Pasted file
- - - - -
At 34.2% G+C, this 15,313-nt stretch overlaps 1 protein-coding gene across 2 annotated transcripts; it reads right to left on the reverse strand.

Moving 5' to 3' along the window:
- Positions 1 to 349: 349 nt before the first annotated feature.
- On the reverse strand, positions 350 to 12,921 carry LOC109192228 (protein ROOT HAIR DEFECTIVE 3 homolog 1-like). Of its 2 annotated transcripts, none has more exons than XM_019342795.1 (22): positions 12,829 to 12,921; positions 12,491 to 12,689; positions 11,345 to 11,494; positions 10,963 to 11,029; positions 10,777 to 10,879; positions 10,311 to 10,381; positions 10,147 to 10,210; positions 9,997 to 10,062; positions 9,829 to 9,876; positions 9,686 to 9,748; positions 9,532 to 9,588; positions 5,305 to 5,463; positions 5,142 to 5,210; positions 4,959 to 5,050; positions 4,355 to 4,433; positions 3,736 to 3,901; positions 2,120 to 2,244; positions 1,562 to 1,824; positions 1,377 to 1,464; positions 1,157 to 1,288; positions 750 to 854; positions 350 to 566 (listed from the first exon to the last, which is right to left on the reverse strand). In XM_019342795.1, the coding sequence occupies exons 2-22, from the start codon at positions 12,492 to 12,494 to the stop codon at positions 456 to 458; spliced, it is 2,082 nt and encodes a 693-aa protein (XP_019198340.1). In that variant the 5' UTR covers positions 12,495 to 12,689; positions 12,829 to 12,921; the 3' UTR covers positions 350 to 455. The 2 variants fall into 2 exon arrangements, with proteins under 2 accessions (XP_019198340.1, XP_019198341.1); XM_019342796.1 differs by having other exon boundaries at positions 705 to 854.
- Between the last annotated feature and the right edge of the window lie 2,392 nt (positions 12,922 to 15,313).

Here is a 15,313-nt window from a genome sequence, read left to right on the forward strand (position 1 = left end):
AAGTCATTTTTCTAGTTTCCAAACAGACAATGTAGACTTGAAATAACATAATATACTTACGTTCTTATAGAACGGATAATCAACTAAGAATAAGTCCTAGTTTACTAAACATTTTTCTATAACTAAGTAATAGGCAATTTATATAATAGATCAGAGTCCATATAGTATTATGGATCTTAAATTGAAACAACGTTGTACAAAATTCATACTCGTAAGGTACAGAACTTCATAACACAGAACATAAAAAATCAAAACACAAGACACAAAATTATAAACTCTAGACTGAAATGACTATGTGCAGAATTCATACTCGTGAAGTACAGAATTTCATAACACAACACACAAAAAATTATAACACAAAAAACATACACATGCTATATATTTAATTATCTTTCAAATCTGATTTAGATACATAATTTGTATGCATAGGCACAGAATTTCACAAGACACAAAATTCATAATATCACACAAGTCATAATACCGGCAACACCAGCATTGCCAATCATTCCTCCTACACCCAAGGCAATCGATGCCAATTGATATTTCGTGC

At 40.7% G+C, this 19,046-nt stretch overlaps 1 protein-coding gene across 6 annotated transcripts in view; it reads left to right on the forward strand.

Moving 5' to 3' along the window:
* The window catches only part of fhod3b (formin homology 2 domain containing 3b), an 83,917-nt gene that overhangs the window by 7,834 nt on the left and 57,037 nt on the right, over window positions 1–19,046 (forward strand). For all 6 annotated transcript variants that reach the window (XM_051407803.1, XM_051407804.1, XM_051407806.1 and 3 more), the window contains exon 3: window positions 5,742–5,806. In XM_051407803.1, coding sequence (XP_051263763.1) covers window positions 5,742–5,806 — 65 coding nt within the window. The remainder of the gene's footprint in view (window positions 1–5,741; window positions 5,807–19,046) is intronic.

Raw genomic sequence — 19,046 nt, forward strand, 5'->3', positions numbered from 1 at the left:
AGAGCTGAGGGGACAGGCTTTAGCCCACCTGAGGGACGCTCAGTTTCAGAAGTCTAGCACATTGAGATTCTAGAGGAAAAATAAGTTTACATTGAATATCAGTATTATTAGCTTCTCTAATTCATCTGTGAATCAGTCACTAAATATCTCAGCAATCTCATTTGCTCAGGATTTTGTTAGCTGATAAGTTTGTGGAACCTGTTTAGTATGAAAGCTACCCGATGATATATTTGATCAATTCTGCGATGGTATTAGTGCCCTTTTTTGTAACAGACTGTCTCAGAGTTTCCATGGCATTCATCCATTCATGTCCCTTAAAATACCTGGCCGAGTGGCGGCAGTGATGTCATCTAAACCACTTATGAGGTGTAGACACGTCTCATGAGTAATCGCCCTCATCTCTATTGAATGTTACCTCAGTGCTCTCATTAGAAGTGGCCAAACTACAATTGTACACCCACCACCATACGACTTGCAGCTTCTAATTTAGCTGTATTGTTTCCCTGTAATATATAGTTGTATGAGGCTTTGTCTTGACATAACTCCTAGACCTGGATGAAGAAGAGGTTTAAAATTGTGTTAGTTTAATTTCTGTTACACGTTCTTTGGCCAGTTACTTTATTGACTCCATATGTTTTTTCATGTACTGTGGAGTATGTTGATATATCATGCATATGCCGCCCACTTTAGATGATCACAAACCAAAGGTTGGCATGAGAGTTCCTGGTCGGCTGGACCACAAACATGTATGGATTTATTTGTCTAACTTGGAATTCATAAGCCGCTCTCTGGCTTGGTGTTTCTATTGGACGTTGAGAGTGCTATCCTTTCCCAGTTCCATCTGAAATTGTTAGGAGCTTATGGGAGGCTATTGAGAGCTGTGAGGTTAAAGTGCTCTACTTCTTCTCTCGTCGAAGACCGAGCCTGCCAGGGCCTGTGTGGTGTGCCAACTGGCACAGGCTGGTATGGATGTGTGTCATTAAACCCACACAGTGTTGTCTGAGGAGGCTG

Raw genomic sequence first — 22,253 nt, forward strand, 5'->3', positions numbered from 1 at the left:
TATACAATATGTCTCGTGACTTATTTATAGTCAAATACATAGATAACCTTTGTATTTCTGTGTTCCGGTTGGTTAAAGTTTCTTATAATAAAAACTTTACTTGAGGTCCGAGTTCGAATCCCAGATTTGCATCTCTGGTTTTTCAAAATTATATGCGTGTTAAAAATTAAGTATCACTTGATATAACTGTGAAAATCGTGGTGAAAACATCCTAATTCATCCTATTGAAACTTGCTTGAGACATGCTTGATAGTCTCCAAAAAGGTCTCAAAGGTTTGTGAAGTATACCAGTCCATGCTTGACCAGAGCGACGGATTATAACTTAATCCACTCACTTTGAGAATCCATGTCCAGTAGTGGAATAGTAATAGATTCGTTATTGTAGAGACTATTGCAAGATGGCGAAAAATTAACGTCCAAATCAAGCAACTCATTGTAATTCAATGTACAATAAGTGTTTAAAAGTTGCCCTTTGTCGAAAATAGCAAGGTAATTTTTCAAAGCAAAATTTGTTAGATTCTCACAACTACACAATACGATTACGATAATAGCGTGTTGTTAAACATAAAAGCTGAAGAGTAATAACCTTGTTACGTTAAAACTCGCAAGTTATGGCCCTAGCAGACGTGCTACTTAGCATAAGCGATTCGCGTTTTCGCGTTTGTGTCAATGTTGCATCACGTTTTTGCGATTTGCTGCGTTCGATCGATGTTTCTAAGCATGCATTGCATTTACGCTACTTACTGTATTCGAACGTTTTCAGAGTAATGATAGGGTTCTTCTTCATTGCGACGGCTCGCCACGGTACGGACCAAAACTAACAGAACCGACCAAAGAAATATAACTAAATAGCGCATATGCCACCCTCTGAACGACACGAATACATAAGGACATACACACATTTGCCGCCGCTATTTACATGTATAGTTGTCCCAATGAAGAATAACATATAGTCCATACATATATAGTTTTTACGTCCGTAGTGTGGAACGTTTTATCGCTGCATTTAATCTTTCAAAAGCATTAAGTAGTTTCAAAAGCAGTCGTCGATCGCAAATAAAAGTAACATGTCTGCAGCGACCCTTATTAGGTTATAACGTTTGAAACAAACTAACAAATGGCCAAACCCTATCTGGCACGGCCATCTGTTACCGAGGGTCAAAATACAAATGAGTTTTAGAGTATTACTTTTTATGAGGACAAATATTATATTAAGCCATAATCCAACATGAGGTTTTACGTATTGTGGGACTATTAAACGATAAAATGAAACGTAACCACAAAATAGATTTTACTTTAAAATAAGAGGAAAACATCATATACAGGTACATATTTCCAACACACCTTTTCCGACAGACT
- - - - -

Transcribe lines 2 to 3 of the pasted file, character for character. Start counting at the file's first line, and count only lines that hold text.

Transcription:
Moving 5' to 3' along the window:
- Positions 1 to 349: 349 nt before the first annotated feature.